Articles, Analysis,
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What are Damages?
Our civil justice is premised on the idea that although money is a poor substitute for one's physical health and peace of mind, it is how our law measures the magnitude of your loss.

Damages are monetary compensation for personal injury. 

No one would every willingly exchange their good health and bodily integrity for money. Our system is premised on the idea that it is the "next best thing." The idea is to make an injured party whole for their loss. If that can't be done in actuality, then it is accomplished by proxy.  Every day Baltimore personal injury lawyers use this idea, that in our legal system money is substituted for an intangible loss, to obtain financial recoveries for their injured clients. The amounts recovered are "damages". Specific strains of damages are discussed in more detail in specific chapters of this volume. All damage types [e.g. lost wages, pain and suffering, medical bills] have one thing in common.

The damages one seeks to recover must have been a foreseeable consequence to a reasonable person in the defendant's shoes at the time of the accident.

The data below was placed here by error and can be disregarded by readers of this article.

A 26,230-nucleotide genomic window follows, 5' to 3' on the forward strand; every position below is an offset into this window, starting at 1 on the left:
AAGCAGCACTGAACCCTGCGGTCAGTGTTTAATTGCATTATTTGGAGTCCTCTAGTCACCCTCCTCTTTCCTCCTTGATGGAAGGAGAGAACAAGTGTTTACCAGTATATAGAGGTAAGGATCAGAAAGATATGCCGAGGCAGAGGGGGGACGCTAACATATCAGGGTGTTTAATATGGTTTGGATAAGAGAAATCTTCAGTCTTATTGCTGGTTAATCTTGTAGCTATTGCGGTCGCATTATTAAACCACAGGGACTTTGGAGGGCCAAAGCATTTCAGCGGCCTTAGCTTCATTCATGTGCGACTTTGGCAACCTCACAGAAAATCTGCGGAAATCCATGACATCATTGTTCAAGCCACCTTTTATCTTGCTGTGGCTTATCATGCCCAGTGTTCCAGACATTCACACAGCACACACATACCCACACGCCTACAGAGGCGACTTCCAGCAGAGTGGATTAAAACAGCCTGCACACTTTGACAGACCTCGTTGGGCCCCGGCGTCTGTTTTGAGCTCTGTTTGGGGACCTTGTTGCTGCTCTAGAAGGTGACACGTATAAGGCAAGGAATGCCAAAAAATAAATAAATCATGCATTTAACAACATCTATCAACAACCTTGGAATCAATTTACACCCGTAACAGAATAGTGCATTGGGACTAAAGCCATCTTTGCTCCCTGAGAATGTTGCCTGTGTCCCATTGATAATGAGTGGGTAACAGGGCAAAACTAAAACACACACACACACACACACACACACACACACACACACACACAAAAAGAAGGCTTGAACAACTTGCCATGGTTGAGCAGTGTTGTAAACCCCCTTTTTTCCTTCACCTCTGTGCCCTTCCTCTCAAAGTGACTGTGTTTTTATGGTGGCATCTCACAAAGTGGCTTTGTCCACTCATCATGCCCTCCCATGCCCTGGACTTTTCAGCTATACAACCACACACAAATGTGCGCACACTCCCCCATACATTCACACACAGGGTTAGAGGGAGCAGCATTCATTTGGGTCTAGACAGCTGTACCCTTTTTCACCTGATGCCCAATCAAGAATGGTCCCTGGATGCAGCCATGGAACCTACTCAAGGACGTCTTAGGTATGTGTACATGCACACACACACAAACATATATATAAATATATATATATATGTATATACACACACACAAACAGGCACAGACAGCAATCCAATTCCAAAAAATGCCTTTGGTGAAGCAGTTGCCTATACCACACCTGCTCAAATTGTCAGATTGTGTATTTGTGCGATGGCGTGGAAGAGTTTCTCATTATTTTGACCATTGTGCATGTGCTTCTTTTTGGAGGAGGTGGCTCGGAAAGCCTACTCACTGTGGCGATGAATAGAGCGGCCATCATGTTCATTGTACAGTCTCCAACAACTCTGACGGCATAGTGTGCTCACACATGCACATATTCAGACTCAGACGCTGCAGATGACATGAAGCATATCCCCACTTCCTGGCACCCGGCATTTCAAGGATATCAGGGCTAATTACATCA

All of us must exercise reasonable care to keep our fellow citizens safe from harm. We cannot engage in conduct that directly injures others. Moreover, we must conform our conduct so that is does not create a zone of danger into which other may venture. But the scope of potential liability is limited by the concept of forseeability. When a person violates this legal obligation, and injures another, that victim is entitled to money damages. I've recovered millions of dollars in damages for my clients over the years.
     -This Article was updated by Eric Kirk on 4/23/19.

If you have been injured, I will meet personally with you to analyze and share with you my thoughts on your claim

Eric T Kirk

After graduating with honors from Albany Law School in New York, Eric Kirk has spent most of his 25 year legal career battling insurance companies to secure fair and just compensation for his clients in Maryland, New York, and Florida.